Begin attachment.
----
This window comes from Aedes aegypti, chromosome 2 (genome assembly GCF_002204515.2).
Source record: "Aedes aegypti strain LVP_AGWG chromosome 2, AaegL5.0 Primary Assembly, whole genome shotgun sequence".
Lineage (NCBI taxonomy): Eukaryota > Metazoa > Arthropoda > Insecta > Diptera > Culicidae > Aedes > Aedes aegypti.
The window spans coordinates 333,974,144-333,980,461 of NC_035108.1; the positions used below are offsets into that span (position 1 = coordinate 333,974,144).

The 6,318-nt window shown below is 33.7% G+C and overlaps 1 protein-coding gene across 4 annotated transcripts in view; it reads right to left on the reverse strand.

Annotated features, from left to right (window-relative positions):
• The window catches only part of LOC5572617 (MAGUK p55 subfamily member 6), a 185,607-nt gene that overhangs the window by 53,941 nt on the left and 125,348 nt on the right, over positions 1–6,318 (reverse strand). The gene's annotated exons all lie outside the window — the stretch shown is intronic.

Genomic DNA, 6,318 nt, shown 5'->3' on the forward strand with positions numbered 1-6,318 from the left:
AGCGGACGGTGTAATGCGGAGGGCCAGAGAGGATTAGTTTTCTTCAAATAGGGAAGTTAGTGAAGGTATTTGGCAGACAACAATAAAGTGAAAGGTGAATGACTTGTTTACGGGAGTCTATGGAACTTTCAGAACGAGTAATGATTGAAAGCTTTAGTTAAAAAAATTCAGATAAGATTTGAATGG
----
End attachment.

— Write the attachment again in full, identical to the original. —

This window comes from Aedes aegypti, chromosome 2 (genome assembly GCF_002204515.2).
Source record: "Aedes aegypti strain LVP_AGWG chromosome 2, AaegL5.0 Primary Assembly, whole genome shotgun sequence".
Lineage (NCBI taxonomy): Eukaryota > Metazoa > Arthropoda > Insecta > Diptera > Culicidae > Aedes > Aedes aegypti.
The window spans coordinates 333,974,144-333,980,461 of NC_035108.1; the positions used below are offsets into that span (position 1 = coordinate 333,974,144).

The 6,318-nt window shown below is 33.7% G+C and overlaps 1 protein-coding gene across 4 annotated transcripts in view; it reads right to left on the reverse strand.

Annotated features, from left to right (window-relative positions):
• The window catches only part of LOC5572617 (MAGUK p55 subfamily member 6), a 185,607-nt gene that overhangs the window by 53,941 nt on the left and 125,348 nt on the right, over positions 1–6,318 (reverse strand). The gene's annotated exons all lie outside the window — the stretch shown is intronic.

Genomic DNA, 6,318 nt, shown 5'->3' on the forward strand with positions numbered 1-6,318 from the left:
AGCGGACGGTGTAATGCGGAGGGCCAGAGAGGATTAGTTTTCTTCAAATAGGGAAGTTAGTGAAGGTATTTGGCAGACAACAATAAAGTGAAAGGTGAATGACTTGTTTACGGGAGTCTATGGAACTTTCAGAACGAGTAATGATTGAAAGCTTTAGTTAAAAAAATTCAGATAAGATTTGAATGG